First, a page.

Holub: We need to think outside the walls about school during CV-19 pandemic
I’m completely terrified. Full of anxiety. Paralyzed, even.
About what, Annie? You might be asking. The coronavirus? Unmarked vehicles being sent into major cities and abducting protesters? Palo verde beetles?
Sure, yes, all of those things, but actually, mostly….
See, I’m a teacher. I’ve been teaching English for 17 years now. I’ve taught every grade from 6th grade to the college level. For the last 7 years, I’ve been teaching at City High School, a charter school in Downtown Tucson. And I’m a parent. My son will be entering 2nd grade in the fall in TUSD, and my daughter should be completing her last year at her wonderful preschool.
But even as coronavirus infection rates seem to be stabilizing and, hopefully, declining in Arizona, the idea of any human going back into a classroom even on the delayed day of August 17 sounds terrifying. Paralyzing. It fills me with anxiety.
And I know many teachers, school staff, and parents share my view. We just cannot see it working out in any way that makes sense. Restarting school as usual but with fewer kids and masks is a used band-aid that has lost its stickiness trying to stop the hemorrhaging of a wound that needs serious medical attention. Stitches at least. Maybe even surgery, or amputation.
We don’t need socially-distanced desk arrangements or fancy face shields or staggered schedules or fewer people in the room. What we need is to totally rethink what school could be and look like. We need surgery or amputation. We need to think completely differently about school.
We can’t just expect the old models to continue to work with slight modifications. The coronavirus doesn’t care that this is how we’ve done school for the last hundred years or so. Actually the coronavirus does care and it thinks (if it could care and think) that the way we do school is AWESOME.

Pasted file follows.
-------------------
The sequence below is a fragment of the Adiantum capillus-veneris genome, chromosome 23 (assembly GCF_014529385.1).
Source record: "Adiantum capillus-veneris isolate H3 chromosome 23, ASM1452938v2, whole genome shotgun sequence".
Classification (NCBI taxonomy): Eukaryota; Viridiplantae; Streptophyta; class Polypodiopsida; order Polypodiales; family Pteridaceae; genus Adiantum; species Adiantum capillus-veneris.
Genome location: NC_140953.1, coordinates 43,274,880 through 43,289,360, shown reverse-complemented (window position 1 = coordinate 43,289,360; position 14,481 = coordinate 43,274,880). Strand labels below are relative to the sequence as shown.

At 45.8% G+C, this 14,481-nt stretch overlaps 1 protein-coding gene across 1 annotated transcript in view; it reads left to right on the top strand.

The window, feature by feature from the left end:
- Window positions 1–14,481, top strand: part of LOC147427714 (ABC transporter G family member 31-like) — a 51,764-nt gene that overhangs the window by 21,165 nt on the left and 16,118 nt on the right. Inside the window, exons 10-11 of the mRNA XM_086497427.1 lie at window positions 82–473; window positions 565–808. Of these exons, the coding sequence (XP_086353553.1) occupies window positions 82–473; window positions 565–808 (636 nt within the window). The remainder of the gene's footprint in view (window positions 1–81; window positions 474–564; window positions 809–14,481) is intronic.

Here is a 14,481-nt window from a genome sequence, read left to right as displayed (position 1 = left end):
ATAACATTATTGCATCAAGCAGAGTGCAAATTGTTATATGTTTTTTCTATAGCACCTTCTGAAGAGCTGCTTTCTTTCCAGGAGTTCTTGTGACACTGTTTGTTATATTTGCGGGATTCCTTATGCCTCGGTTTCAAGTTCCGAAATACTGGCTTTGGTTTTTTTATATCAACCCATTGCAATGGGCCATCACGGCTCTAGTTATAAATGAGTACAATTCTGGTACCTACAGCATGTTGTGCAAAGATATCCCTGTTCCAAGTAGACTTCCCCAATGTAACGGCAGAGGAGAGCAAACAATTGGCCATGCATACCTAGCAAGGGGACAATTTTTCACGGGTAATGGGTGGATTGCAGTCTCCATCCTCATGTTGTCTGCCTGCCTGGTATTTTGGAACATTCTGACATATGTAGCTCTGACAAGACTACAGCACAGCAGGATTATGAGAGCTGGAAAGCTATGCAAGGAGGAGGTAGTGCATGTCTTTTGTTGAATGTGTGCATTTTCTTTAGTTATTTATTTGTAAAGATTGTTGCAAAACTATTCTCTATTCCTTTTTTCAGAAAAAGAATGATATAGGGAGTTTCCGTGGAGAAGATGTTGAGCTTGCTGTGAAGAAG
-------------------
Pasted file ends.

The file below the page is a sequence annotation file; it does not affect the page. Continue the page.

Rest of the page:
Study after study shows that the coronavirus primarily spreads through respiratory droplets that are transmitted person-to-person. Recent studies have also indicated that the virus can spread through aerosols that are recirculated through the air in contained, indoor spaces, through air conditioning systems. Being in a closed indoor space with air recirculating is the virus’s idea of a really amazing opportunity. Mask wearing can dramatically prevent the spread, yes, but asking children, especially younger children, to consistently wear masks indoors for an entire school day is an absolutely unrealistic expectation. High schoolers might comply during class, but in the halls, I guarantee you, they’ll be pulling their masks down to whisper in each other’s ears, yell at each other, and/or make out. Mostly make out. You remember high school, right?
And have you been in a Tucson school building recently? They’re not the most, shall we say, properly maintained spaces. They’re not the newest buildings on the block. My school is well-maintained, but we have aging air conditioning units and no windows that we can open in individual classrooms. Not to mention that this is Tucson, Ariz., where most schools traditionally start at the beginning of August when it is still absurdly hot outside. Kids can’t be inside, and being outside has its challenges.
But those challenges may be opportunities.
Here’s what I’m proposing. We totally rethink school. We think not just outside “the box,” but outside the confines of the walls. Who said school has to be inside, in a classroom? Proponents of play-based, place-based, and project-based learning have been arguing this for years. Get kids outside, into the community; get them active, doing things, up and on their feet. Desks? A chalkboard? Walls? These are things of the previous century!